Pumpkins aren't just for Halloween carving and Thanksgiving pies. The seeds they contain are full of beneficial nutrients. One of the most important minerals in pumpkin seeds is zinc, an antioxidant that helps protect against age-related diseases and assists in fighting colds and healing wounds.
Pumpkins were an important food among the Native Americans and belong to the same gourd family of plants that includes cantaloupe, cucumber and squash. Pumpkin seeds, also known as pepitas, are flat and dark green and may either be covered in yellow husks or without any shells at all, depending upon the variety of pumpkin. Pumpkin seeds contain the minerals phosphorus, magnesium and manganese, iron and copper, as well as protein and vitamin K. According to the World's Healthiest Foods website, 1/4 cup of raw pumpkin seeds contains 2.57 mg of zinc or 17.1 percent of the Recommended Daily Allowance of zinc for healthy adults.
Zinc is required by your body to manufacture 100 different enzymes, and it also supports your immune system, protein synthesis, DNA synthesis, the healing of wounds, normal growth and development and your sense of taste and smell. Because many foods rich in zinc, such as red meats, contain saturated fat that contributes to inflammation in your body, having a zinc-rich plant source such as pumpkin seeds is a healthier alternative.
A zinc deficiency can cause poor night vision, loss of appetite and weight loss, delayed wound healing, a decrease in your sense of taste and smell, hair loss, a reduced ability to fight infections, eye and skin lesions, mental lethargy and improper development of reproductive organs in embryos. A mild zinc deficiency isn't uncommon, although most people can get all they need from foods such as pumpkin seeds. Low zinc levels are more commonly found in the elderly, alcoholics, anorexics and people on severely restricted diets. If you have a malabsorption syndrome, such as Crohn's disease or celiac disease, you may also be deficient in zinc.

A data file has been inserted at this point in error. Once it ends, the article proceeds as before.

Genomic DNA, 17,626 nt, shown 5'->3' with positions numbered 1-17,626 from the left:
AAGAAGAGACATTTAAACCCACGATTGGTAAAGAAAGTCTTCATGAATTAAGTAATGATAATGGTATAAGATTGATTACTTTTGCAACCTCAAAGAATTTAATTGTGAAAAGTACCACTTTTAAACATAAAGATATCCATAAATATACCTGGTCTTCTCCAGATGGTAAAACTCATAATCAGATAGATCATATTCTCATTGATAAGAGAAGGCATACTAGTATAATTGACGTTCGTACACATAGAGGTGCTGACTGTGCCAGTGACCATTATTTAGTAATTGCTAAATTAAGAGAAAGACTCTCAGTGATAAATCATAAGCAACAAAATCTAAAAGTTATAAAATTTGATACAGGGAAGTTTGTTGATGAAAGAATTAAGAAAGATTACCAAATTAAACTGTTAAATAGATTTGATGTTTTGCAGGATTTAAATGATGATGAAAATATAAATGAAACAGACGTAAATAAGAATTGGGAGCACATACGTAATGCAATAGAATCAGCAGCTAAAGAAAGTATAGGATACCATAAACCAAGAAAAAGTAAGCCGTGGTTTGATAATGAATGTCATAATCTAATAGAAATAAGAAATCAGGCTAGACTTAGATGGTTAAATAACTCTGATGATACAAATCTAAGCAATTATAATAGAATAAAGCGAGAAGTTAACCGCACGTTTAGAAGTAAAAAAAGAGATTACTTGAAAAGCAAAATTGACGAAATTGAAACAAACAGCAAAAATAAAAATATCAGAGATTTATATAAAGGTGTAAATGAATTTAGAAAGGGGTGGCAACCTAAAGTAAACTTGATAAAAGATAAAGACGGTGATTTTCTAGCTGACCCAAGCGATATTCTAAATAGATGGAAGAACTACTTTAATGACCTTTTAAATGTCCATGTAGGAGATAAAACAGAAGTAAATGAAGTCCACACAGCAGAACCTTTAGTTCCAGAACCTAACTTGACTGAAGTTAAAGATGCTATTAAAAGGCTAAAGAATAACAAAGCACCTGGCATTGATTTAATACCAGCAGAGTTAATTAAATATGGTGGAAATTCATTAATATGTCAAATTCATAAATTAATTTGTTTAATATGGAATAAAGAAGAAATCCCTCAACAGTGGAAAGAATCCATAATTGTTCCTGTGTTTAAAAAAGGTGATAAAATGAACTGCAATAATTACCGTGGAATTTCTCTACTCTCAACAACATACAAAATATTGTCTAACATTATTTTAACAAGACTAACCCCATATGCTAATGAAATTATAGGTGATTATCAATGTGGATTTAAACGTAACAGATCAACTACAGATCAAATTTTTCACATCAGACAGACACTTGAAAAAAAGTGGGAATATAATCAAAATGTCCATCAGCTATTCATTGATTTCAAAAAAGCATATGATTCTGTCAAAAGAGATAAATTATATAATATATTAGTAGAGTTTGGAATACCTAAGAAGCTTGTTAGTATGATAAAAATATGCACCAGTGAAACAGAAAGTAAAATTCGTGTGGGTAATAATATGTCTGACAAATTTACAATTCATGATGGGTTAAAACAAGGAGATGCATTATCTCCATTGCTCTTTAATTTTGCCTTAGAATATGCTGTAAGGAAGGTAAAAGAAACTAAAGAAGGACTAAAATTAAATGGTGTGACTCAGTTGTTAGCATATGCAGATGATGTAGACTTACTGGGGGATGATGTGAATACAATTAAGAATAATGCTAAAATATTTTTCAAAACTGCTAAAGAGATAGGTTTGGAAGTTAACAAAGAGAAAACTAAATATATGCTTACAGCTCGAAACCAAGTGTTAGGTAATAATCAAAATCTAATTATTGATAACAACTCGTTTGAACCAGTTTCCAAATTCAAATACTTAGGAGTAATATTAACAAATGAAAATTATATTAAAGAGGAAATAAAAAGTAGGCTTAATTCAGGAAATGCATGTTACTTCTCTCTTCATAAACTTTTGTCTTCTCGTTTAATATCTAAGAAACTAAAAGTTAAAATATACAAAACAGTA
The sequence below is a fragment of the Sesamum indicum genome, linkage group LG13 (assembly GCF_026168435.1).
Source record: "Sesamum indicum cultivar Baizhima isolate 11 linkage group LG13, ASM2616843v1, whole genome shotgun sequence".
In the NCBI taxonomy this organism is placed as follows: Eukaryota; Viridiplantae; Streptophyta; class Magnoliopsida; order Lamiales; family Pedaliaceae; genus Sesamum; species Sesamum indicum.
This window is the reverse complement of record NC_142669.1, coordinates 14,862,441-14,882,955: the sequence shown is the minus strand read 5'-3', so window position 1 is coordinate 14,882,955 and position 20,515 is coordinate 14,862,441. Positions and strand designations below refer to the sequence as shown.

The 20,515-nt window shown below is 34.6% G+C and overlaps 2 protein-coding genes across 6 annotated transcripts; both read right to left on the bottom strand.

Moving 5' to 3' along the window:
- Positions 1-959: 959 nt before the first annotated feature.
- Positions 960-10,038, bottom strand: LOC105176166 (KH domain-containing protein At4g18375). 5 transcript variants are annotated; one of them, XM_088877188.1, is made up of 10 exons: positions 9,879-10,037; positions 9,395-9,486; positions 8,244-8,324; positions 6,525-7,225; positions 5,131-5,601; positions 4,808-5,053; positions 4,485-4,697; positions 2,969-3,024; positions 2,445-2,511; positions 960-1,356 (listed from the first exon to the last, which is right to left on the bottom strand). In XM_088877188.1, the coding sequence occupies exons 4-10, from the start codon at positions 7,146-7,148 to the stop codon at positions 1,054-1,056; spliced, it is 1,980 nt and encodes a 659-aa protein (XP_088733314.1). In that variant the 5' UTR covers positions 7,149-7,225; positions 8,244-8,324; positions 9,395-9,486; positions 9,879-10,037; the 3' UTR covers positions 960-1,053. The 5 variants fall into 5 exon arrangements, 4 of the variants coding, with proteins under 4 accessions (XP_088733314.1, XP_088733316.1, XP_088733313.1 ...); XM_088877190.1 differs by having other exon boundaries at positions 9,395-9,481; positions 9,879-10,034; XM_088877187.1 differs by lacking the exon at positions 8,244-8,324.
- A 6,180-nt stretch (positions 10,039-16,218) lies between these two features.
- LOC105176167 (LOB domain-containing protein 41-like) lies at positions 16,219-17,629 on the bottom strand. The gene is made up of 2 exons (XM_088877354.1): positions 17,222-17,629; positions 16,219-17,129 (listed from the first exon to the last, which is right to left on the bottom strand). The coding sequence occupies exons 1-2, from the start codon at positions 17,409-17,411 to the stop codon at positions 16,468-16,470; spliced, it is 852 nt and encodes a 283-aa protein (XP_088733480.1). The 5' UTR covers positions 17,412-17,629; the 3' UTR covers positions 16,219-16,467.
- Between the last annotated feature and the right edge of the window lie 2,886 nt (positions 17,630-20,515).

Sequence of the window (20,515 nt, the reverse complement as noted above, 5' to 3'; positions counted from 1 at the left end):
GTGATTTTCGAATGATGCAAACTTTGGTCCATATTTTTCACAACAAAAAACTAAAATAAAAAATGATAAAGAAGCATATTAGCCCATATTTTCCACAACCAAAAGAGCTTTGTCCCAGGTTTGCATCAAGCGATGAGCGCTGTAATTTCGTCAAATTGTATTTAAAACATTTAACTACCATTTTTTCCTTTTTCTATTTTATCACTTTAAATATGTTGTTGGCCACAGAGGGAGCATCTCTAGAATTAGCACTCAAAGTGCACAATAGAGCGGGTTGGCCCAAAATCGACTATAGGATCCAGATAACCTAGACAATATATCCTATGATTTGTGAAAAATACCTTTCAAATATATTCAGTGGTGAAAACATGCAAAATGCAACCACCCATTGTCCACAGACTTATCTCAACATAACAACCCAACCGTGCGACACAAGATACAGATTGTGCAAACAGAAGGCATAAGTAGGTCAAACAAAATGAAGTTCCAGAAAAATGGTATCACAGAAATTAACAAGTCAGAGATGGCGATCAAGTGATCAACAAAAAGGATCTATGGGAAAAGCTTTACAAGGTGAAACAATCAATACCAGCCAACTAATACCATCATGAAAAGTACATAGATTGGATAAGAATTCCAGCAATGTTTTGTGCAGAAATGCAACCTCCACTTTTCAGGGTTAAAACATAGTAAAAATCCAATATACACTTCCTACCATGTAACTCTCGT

Although studies investigating the link between zinc and prostate health are mixed, according to the World's Healthiest Foods site, zinc may contribute to positive benefits pumpkin seeds have shown in treating prostate conditions such as benign prostatic hypertrophy. The primary cause behind these effects are carotenoids found in pumpkin seed oil. The Linus Pauling Institute studied the effects of zinc on prostate cells in vitro and found that even low zinc treatments resulted in a marked decrease in cell viability of benign prostate hyperplasia cells. Another benefit for men from zinc found in pumpkin seeds is related to bone density. Research by Taisun H Hyun, et al, and published in the "American Journal of Clinical Nutrition" in 2004 found a direct link between low dietary intake of zinc and osteoporosis of the hip and spine in the male study subjects, who ranged in age from 45 to 92. The National Institutes of Health have reported on other studies that show promise in using zinc to boost immune function, prevent diarrhea among children in developing countries, treat age-related macular degeneration and lessen the severity of symptoms from the common cold.
While it's difficult to get too much zinc from pumpkin seeds and other foods, signs of zinc toxicity include chills, fever, nausea, vomiting, loss of appetite, cramping, diarrhea and headache. According to the Mayo Clinic, symptoms of a severe zinc overdose, usually found in people taking supplements, include chest pain, dizziness, fainting, shortness of breath and yellow eyes or skin.